Jeff Zimmerman begins growing his Santa beard in August. It grows in white and even curls.
"I love it when the kids ask me, 'are you real?' I always say, 'I was when I woke up this morning," he said, jingling sleigh-bells. "I try to make it as authentic as possible for the kids."
Zimmerman was one of eight volunteer Santas who climbed aboard Golden Gate fire trucks Christmas Eve morning. They drove around the fire district helping the real St. Nick toss candy canes to kids — Santa's annual practice run before his worldwide trek.
Zimmerman, who said he is "younger than the sun and older than dirt," stayed in character throughout the day.
What's your name?
"Kriss Kringle, of course," he said, as kids came running.
Dressed in a hand-sewn Santa suit, he threw them a fist-full of donated candy canes, taken from a large, red, velveteen sack.
"Ho, ho, ho, merry Christmas," he said.
The Christmas Eve tradition has been around for about 40 years in Golden Gate, said Battalion Chief Andy Krajewski, who has organized it the last 11.
"It's a way to give back to the community and bring some holiday cheer," Krajewski said. "It's a way to say thank you for supporting us."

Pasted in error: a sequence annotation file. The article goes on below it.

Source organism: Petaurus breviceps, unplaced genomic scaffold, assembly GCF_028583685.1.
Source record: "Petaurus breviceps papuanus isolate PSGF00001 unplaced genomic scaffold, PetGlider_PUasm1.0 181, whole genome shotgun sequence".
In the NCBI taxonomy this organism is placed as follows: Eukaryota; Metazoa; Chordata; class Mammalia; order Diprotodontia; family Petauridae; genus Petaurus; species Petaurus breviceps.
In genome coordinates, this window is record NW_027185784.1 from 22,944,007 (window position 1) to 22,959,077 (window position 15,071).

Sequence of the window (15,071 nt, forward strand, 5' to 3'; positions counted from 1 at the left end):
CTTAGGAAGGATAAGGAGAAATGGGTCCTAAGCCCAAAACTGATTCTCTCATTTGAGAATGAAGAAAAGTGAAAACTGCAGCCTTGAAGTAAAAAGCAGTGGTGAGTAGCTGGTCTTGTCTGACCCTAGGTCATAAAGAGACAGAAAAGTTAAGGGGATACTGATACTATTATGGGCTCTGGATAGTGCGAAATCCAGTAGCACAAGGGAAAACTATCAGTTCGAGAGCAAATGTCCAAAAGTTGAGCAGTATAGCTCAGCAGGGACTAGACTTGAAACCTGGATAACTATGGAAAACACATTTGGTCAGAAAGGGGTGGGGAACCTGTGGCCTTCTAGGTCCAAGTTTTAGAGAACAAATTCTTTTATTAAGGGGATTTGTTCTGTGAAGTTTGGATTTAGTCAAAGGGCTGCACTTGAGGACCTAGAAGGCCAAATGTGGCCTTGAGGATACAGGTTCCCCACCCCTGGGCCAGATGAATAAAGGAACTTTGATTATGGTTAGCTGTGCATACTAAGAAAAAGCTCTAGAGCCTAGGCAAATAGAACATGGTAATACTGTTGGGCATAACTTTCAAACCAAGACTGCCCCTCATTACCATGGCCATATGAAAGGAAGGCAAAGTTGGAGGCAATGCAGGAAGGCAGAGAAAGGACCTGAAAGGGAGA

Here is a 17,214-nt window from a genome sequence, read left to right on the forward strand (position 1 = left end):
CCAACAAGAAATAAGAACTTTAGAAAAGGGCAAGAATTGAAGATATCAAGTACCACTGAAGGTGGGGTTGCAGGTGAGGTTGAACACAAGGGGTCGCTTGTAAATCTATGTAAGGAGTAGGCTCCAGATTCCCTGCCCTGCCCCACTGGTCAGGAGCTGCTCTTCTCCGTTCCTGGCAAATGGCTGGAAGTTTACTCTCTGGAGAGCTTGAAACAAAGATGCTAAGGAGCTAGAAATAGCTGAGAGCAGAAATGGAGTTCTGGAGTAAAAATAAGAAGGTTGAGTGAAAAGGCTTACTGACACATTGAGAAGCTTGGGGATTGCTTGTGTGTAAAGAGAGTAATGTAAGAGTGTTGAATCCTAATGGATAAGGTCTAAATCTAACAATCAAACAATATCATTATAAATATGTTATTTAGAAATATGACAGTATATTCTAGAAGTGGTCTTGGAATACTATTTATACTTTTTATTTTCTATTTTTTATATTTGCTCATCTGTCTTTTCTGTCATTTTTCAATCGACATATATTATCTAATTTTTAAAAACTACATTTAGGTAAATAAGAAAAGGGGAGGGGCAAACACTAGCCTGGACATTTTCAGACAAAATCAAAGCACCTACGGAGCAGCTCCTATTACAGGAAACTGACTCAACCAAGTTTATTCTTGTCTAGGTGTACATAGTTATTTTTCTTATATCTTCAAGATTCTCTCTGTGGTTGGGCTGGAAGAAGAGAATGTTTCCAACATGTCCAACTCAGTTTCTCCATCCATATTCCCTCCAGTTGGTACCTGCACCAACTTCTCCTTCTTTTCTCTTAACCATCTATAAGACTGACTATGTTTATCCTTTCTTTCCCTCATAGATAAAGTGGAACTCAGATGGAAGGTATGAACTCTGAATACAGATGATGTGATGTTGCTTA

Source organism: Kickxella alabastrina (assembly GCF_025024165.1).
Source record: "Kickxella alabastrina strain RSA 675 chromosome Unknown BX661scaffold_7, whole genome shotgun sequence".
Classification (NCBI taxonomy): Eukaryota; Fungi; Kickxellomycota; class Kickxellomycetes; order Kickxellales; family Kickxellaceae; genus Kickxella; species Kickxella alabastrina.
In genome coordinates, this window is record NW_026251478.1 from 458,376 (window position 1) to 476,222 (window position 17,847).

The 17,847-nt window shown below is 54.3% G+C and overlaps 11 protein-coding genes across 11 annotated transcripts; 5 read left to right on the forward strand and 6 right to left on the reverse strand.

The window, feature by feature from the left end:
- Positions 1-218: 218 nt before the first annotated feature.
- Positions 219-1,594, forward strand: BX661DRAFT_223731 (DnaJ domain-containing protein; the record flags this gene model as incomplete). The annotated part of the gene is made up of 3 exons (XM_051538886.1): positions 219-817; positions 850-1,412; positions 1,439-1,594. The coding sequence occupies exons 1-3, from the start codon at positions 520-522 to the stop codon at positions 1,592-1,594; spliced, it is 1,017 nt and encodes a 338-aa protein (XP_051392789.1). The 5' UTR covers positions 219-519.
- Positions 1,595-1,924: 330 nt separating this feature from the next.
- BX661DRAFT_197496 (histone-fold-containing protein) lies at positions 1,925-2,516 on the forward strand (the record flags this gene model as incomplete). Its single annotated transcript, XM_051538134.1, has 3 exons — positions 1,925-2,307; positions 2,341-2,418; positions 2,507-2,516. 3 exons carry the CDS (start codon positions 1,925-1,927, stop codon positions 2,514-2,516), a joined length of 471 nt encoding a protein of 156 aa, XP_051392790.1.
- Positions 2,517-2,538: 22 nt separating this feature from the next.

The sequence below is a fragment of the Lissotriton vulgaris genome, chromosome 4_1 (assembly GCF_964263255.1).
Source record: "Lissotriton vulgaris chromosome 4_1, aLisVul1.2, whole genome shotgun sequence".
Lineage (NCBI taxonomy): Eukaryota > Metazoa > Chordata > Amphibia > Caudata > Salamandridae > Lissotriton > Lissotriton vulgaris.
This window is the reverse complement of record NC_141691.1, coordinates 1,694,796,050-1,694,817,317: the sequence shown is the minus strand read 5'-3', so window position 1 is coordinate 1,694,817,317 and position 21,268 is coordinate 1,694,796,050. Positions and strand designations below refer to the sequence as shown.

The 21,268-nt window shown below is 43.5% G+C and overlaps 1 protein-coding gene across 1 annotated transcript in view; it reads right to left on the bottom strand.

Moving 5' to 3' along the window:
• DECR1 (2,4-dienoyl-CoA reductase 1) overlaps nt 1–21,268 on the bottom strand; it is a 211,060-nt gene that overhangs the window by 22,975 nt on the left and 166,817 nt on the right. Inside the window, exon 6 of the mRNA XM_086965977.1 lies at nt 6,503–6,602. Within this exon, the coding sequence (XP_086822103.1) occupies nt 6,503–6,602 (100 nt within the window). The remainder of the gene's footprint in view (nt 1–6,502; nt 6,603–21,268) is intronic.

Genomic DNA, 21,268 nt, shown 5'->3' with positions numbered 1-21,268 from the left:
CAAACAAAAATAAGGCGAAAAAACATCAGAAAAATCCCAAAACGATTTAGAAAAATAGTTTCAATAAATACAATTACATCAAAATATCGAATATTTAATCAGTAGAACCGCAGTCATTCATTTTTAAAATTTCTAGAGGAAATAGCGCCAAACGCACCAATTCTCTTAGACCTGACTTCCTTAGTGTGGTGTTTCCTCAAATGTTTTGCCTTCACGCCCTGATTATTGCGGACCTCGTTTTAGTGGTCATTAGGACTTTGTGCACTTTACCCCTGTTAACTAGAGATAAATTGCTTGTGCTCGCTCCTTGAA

Each truck follows a predetermined path and weaves through neighborhoods and apartment complexes for almost eight hours. They start around 8:30 a.m.
"The fun part is reaching in that bag and tossing out candy canes to the kids and seeing their smiles," Zimmerman said. "I really try to look out for the kids that don't have any."
That sentiment drives the event and draws in firefighters and engineers to drive the trucks on their day off.
"The kids really enjoy it," said Jason Borowski, a Golden Gate fire engineer who drove with his brother, David Borowski, a firefighter. "These aren't the fortunate kids areas. This is one of the highlights that the kids look forward to. It's nice to be able to do it and they get to see Santa and the fire trucks."
Most of the neighborhoods the trucks traverse are HUD housing, Zimmerman said.
As kids in neighborhoods spotted the fire truck, they ran behind it screaming and grinning. Parents came out to catch a glimpse.
"Like I always say," Zimmerman said. "You're never too old to believe."